Life Insurance

The Role of Life Insurance in Estate Planning

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Life insurance and estate planning go hand in hand. Many people remember to create a will and add beneficiaries for investment accounts and other assets. But they often underestimate how powerful of a resource life insurance can be in leaving a lasting legacy that impacts your family, friends, and charitable organizations.

Here are five life insurance strategies for estate planning that maximize both the amount of wealth you leave behind, as well as the amount you protect from taxes.

Avoid estate tax

Life insurance is important at any age, whether you’re a primary breadwinner, a stay-at-home parent, a caretaker, or a retiree. Not only can a policy provide a death benefit to those you leave behind, but life insurance can also create an immediate estate. And in the eyes of the IRS, that cash benefit is typically separate from the rest of your estate you leave behind, which could include cash savings, investments, and other assets.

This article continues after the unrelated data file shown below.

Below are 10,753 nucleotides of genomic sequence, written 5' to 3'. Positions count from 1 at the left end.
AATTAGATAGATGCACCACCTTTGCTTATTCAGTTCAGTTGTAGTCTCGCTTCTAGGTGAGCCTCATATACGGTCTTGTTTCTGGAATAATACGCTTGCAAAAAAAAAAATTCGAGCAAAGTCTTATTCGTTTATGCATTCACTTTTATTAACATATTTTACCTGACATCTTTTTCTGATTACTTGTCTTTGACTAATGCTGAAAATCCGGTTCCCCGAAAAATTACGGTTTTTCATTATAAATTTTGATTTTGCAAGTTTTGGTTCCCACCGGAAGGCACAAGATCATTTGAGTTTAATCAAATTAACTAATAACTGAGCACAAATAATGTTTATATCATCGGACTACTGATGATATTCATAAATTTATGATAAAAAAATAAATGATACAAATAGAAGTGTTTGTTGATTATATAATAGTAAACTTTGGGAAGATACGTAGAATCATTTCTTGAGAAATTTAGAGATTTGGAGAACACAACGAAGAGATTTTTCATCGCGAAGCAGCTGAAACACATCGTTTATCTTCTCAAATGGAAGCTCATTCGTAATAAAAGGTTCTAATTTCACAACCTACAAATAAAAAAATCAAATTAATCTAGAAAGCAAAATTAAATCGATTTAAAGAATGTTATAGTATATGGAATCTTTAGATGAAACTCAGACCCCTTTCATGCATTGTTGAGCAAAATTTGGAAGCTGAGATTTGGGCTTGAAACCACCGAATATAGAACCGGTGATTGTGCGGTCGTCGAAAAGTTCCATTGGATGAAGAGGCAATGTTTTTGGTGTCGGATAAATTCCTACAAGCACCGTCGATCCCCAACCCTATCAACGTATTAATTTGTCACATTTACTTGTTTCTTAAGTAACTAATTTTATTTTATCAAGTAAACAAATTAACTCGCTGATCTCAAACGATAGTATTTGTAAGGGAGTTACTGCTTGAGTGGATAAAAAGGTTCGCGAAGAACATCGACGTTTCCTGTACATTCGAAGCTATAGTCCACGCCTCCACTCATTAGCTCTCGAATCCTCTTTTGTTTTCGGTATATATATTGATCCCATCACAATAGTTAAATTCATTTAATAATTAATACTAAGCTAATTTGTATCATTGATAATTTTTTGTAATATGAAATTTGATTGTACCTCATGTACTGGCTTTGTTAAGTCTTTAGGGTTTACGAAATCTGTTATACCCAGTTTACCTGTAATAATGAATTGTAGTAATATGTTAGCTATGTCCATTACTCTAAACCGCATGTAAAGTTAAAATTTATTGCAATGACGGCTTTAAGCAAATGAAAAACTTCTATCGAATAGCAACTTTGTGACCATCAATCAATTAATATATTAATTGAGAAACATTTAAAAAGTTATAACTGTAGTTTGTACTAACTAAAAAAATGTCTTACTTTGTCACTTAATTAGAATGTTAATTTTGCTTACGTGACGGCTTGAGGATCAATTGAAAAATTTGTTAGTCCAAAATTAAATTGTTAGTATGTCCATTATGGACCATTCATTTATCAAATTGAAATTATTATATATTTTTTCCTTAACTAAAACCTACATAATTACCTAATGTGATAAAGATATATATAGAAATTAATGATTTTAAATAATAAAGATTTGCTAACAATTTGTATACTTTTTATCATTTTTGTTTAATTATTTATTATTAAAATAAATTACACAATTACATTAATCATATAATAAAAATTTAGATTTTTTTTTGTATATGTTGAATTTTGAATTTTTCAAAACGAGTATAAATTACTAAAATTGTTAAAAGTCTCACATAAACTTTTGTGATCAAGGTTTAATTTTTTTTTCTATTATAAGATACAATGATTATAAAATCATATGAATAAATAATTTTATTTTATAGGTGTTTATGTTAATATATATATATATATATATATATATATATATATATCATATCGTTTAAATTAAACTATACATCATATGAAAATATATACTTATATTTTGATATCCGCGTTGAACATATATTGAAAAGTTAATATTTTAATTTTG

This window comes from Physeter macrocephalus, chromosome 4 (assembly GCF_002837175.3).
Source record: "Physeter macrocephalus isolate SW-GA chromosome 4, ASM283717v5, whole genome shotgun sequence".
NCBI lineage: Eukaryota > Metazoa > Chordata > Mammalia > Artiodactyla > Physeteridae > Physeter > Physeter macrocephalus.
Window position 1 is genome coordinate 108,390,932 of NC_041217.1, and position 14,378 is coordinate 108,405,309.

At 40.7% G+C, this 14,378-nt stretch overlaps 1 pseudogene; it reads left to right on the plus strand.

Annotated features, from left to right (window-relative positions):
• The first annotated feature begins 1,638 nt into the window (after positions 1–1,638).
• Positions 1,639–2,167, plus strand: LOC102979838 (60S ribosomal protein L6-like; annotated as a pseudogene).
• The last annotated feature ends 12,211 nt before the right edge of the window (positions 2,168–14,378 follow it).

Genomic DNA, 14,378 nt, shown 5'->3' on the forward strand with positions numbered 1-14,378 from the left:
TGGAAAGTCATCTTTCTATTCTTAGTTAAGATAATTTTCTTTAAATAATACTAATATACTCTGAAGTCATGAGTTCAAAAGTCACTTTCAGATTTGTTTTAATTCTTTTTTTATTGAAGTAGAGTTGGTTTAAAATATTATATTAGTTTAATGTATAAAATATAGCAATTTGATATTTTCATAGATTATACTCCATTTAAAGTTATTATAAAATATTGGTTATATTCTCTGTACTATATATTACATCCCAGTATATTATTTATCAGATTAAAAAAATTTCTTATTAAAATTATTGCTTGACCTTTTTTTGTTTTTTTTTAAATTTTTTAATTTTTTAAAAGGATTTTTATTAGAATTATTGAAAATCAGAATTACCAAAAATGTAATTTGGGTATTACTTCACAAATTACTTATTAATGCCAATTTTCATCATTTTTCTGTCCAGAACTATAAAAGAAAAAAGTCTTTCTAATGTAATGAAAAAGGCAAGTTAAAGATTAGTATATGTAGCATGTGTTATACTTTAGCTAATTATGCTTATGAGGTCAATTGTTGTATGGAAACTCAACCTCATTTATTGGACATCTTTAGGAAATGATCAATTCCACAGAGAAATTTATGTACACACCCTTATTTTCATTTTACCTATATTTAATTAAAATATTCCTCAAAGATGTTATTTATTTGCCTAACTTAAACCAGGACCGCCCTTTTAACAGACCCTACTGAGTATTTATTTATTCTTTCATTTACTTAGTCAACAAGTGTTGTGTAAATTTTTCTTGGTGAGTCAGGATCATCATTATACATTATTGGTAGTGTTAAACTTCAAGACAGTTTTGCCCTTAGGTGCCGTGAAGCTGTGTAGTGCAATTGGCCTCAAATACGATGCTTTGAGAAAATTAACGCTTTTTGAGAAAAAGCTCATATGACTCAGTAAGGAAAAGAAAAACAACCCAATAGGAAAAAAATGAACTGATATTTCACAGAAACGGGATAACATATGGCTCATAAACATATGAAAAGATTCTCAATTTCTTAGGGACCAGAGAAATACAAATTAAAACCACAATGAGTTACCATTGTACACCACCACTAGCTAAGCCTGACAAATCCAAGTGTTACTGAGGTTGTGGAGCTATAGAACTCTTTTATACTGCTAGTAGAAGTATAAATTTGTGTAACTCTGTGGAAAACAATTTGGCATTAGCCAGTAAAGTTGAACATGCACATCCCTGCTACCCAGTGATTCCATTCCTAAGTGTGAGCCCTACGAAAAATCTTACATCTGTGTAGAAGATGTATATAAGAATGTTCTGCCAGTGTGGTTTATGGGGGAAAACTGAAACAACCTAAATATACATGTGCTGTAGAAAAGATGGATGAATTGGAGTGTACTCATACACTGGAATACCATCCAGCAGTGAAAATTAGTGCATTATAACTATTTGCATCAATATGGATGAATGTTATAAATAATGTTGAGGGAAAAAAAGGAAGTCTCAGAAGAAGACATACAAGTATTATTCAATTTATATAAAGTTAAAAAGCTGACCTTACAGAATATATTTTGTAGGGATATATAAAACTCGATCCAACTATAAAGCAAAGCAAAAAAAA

All of those assets may be subject to a federal estate tax (and potentially a state estate tax, depending on where you live). Life insurance is typically separate from your estate, giving your heirs tax-free income to use however they please.

Cover your final expenses

Final expense insurance is a type of permanent life insurance that covers costs like a funeral and burial. After all, the average funeral in the U.S. costs between $7,000 and $10,000. That can eat up a huge chunk of savings no matter what stage of life you’re in, whether you have a young family or have already retired. 

A smaller policy dedicated solely to final expenses could be a good option for older individuals who don’t want to pay high premiums for a huge policy, especially if they have other assets to leave behind for their family. But a traditional term or whole life insurance policy can also give your beneficiaries the cash they need to help cover those final expenses. They can gauge the best way to budget and use the funds, depending on other existing expenses left behind.